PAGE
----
Chapter 1: Micah 1 Micah
WHEN THE KNOCK came, my parents were upstairs getting ready for bed, so I answered the door. It was weird to see Deeson, the head acolyte, outside of Reflection. Weirder yet to see him in a black hoodie. Not the type, Deeson. In fact, the complete opposite of a black hoodie type is Deeson. I mean, he’d tied the hoodie strings underneath his chin. But still, there he was, white face tilted up beneath the hood, appraising me.
“Bless the child, Acolyte Deeson,” I said. That was—is—how members of the Living Lights greet each other.
“Gather your parents and your duffels and follow me,” he said. “We are called to the South Compound.”
See how he didn’t address me as Acolyte Stone? That’s Deeson. He has dead eyes. The Prophet once praised Deeson’s eyes in Reflection, saying that they revealed purity of purpose. What purpose, though? That’s what I wanted to ask but didn’t. Like everyone else, I didn’t ask questions during Reflection. One day into our underground life, I think about that. How none of us questioned the Prophet or anything he said.
Our duffels were prepacked and waiting at the top of the stairs: the white robes and white underwear we had all been issued months before, a gallon jug of water each, the Reflections book that the Prophet had written and self-published and that the Living Lights used instead of a Bible, and a brush or comb.
My parents looked up at me from the bathroom sink, where they were brushing their teeth—they always brushed their teeth at the same time—when I told them that Deeson was there, it was time to go to the South Compound, get the duffels and follow him. They didn’t ask any questions. They just nodded. That’s something else I think about now. They rinsed and spat and then the three of us packed our toothbrushes into our duffels and went downstairs where Deeson was waiting by the door.
“Bless the child, Acolytes Stone,” he said to my parents—see, he called them acolytes—and then, “Did you send in the school excuse note last week, as instructed?”
My father nodded.
“Um, what excuse note?” I said.
“You are hereby excused from high school beginning tomorrow through the end of winter break for a family activity,” Deeson said. “Fully in compliance with Minneapolis Public Schools attendance policy.”
I stared at my parents, but they didn’t meet my eyes. What the hell? No one had told me about this. This was a Wednesday night and there was still a week of school left before winter break began. In compliance or not, no way could I miss that much school, not junior year. And “family activity”? Deep inside me an alarm went off, an invisible, insistent alarm. Which got louder when Deeson spoke again.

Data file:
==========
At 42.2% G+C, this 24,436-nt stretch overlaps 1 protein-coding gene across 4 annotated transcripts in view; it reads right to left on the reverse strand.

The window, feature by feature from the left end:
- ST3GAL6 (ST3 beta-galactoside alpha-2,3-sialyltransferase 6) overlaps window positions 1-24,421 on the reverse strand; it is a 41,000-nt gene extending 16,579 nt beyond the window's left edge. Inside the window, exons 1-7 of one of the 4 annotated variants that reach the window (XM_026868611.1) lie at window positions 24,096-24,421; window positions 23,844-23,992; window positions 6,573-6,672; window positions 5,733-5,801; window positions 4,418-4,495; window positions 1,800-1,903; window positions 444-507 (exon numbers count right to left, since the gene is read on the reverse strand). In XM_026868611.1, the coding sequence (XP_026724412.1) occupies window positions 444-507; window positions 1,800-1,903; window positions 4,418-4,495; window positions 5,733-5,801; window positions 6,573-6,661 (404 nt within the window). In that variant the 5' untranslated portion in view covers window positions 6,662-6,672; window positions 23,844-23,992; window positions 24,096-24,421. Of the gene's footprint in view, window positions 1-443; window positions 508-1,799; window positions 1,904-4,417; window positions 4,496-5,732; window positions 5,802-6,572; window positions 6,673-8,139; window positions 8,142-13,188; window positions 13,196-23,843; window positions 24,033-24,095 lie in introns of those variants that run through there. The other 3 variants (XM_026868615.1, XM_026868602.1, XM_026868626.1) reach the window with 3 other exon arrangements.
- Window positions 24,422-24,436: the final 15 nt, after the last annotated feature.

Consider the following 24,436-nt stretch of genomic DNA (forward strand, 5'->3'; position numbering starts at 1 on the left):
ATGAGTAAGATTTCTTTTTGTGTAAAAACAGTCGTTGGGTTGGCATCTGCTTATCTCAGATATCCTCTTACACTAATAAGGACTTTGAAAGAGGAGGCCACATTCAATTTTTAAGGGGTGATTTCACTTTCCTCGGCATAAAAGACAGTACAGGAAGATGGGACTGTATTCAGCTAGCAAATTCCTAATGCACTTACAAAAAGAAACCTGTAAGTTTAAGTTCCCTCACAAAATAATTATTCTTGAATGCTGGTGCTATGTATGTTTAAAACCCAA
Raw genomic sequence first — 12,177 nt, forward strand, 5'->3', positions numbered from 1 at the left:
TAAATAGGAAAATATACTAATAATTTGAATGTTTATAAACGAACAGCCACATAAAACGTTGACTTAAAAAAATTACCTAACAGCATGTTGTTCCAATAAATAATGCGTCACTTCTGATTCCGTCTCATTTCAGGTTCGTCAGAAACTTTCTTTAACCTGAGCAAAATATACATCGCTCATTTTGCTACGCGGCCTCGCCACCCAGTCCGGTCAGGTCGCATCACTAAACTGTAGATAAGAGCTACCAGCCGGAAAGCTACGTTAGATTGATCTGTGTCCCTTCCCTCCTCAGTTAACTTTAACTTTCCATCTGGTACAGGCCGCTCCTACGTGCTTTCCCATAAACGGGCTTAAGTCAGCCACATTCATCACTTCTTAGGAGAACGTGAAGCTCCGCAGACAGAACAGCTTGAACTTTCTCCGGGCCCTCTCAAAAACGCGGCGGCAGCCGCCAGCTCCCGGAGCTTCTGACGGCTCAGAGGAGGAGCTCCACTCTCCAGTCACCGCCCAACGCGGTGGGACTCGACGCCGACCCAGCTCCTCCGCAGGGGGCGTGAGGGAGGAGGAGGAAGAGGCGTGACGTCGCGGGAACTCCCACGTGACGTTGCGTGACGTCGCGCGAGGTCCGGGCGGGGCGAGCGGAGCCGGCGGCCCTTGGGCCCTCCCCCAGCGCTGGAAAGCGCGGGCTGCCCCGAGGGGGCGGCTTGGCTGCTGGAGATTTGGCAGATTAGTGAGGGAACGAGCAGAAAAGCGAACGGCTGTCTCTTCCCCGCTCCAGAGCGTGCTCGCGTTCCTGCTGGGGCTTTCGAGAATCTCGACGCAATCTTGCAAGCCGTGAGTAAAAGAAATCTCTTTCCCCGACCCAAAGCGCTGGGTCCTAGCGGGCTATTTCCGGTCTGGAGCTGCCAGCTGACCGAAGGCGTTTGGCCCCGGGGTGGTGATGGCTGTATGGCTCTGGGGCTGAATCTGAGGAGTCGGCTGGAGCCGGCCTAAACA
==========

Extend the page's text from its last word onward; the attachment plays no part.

“Phones,” he said, and pointed at the kitchen counter.
Wait, what? Phones?
That wasn’t part of Sesame’s and my plan. The Prophet had been hinting that the time was nigh for the Living Lights to begin Phase Two of the project. He had bought an abandoned building somewhere in South Minneapolis—no one knew where, exactly—with the money he’d collected from the congregation, and the plan was to turn it into some kind of Living Lights Retreat Center.
Phase One: buying the building, which he named the South Compound.
Phase Two: everyone training together for retreat center life.
Phase Three: opening the retreat center.
Phase Four: Taking over the world? Making the Prophet the divine ruler of all? Shit, I don’t know. I quit listening about five minutes into every one of his lectures.
Sesame’s and my plan if they actually came for us: I would bring my phone and text her once we got to the South Compound and I knew for sure where we were.
So the phones moment was the first moment that I felt uneasy. Truly uneasy, I mean, not laugh-about-the-doings-of-the-Living-Lights-with-Sesame uneasy, not this’ll-be-a-great-story-someday uneasy. Without my phone, a way to keep it charged, and enough of a signal, I would be alone, no way to contact Ses or anyone. Why hadn’t we thought of that? Why hadn’t we thought things through? Why hadn’t we taken things seriously?
Correction: Why hadn’t I taken things seriously?
Sesame had, from the start.
The Hello Kitty notebook that Vong, the second grader she tutors at Greenway Elementary, gave me was in my duffel. So was the matching Hello Kitty pencil, which Vong also gave me. Those things I had hidden at the bottom, wrapped inside one of the white robes. Call me prescient or call me dumb lucky, but the notebook was there. Maybe I could write to Ses, a note on notebook paper, from wherever we were going. But how would she get it? I don’t have a stamp and she doesn’t have a mailing address, and even though the Jameses would give it to her if I sent it to them, I don’t know their address.